The group initially became involved in the work after noticing a bulldozer on the dunes clearing a path through the vegetation to put in a boardwalk. They then approached Wellington City Council to work with them to change this project into a dune-restoration effort.
Each winter the group plants native foredune plants such as pingao, spinifex, nihinihi and New Zealand ice plant. The plants trap the sand that would otherwise be lost due to wind erosion, and build up the dunes. As a result the level of the beach rises, which gives protection to the coastline.
The rest of the year, the group concentrates on carefully removing weeds to make way for the native plants.
Island Bay Coast Care coordinator Willemijn Vermaat says New Zealand native dune plants have become rare giving way to invasive weeds that took over after grazing, road works and burning removed the natural dune vegetation in the last 1900s.
Thanks to the hard work of the group, pingao and spinifex are making a comeback, however Willemijn says there are a few simple things people can do to help keep the dunes safe for everyone to enjoy.
"Dune plants die if people or dogs walk on them as the growth spines can break if you step on them. People should use the walkways provided, walk on the bare sand and not the plants, take their rubbish home, and keep children and dogs off the dunes."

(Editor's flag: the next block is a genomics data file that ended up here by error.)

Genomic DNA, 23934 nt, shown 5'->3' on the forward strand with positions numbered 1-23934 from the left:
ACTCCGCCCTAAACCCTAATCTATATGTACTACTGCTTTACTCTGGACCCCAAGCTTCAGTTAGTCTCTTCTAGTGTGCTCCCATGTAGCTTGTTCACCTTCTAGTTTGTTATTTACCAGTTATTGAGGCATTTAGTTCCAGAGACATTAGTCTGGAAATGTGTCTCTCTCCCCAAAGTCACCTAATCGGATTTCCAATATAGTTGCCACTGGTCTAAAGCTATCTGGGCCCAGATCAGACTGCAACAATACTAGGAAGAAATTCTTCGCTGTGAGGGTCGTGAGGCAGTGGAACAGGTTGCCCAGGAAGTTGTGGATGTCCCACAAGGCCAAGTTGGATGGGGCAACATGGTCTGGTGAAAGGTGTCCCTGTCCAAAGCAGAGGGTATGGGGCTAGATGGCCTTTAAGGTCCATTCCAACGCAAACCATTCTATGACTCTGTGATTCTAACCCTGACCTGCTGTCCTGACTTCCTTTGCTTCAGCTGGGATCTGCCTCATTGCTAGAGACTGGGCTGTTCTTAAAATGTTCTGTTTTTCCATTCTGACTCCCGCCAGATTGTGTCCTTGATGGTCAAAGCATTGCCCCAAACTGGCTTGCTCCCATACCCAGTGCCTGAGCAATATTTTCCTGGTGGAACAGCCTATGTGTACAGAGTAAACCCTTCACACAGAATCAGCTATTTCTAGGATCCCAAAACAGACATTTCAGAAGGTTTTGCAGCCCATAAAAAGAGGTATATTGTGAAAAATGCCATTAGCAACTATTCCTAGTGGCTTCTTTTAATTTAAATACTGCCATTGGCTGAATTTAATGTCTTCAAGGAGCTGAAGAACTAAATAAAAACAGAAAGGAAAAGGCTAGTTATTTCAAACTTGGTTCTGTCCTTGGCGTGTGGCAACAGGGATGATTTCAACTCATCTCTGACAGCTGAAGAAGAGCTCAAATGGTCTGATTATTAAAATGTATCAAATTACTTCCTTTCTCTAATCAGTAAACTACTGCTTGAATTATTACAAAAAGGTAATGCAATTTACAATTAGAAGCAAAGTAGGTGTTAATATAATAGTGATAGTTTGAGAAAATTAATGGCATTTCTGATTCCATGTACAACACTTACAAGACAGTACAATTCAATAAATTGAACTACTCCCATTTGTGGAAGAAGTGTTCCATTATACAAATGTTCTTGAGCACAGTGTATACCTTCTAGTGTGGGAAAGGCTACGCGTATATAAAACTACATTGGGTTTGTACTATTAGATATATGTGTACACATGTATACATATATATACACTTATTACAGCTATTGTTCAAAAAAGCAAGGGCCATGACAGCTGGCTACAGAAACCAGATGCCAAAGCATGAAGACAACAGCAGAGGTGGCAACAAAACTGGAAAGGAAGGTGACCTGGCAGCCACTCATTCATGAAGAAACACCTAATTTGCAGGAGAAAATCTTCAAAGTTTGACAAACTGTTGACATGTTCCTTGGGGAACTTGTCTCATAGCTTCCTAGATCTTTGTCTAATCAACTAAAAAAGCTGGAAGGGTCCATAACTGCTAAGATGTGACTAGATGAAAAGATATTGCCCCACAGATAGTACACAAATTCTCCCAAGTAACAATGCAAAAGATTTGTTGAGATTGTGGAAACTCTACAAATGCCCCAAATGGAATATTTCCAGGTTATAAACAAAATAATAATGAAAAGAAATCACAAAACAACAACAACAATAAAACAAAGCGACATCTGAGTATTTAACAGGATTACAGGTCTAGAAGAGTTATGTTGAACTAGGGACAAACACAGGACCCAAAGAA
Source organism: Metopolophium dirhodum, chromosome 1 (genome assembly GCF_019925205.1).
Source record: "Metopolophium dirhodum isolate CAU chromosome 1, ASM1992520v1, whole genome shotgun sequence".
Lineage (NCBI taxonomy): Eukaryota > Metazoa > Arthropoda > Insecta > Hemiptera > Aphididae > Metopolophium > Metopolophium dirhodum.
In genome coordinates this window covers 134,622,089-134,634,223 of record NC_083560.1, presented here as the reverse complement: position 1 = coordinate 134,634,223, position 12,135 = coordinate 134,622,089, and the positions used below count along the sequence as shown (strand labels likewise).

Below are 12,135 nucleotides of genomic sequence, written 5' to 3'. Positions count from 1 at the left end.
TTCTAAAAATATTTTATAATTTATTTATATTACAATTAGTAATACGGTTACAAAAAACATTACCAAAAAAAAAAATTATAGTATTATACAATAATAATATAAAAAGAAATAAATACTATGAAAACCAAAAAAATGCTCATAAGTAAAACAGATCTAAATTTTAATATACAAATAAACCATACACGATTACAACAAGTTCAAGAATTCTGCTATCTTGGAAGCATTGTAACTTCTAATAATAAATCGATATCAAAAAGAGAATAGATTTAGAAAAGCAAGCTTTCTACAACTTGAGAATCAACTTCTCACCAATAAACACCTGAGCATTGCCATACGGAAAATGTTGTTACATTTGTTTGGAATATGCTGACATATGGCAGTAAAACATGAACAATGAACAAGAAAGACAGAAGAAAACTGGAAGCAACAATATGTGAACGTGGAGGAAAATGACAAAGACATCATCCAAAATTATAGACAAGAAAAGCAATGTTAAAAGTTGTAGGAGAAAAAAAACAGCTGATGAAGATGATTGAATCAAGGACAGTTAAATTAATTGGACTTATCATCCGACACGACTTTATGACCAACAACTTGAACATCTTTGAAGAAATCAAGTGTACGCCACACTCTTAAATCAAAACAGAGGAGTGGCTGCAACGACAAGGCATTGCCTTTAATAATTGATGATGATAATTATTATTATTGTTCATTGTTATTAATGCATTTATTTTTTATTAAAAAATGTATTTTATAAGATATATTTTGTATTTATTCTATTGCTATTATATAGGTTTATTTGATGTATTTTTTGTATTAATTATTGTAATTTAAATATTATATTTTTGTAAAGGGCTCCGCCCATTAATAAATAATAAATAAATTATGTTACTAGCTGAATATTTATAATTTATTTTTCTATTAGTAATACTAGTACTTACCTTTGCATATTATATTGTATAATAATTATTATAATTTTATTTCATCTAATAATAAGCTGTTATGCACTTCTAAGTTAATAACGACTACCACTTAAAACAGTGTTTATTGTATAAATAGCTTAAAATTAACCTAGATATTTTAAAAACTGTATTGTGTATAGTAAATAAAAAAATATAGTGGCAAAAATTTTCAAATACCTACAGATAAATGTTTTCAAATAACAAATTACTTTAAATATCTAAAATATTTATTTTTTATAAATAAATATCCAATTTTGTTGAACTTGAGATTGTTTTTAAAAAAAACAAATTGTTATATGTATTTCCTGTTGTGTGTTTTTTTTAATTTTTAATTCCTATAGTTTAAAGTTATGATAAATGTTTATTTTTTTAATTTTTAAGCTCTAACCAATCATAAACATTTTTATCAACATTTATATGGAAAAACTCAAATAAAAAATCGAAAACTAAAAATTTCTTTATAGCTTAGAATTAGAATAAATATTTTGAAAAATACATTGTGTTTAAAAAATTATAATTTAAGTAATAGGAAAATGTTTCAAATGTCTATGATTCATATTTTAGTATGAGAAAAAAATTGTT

The group is supported by the Greater Wellington Take Care programme, which provides funding for plants, tools, signs and sandladders, and coffee and tea at community planting days. Additionally, Wellington City Council donates 500 native plants every year, and helps to control invasive weeds such as marram grass, by spraying them.
"The South Coast park ranger, Brian Thomas, is always present to give us a helping hand at our care days, and he is great in assisting us on projects or to give us advice," says Willemijn.
If you would like to help the group with planting and weeding at the dunes in Island Bay, you can contact Willemijn Vermaat on (04) 383 8522 or email email@example.com.
"There is nothing better than working at the dunes on a Saturday morning, enjoying the beautiful views over the Cook Strait while your fruitful work helps the sand dunes to grow."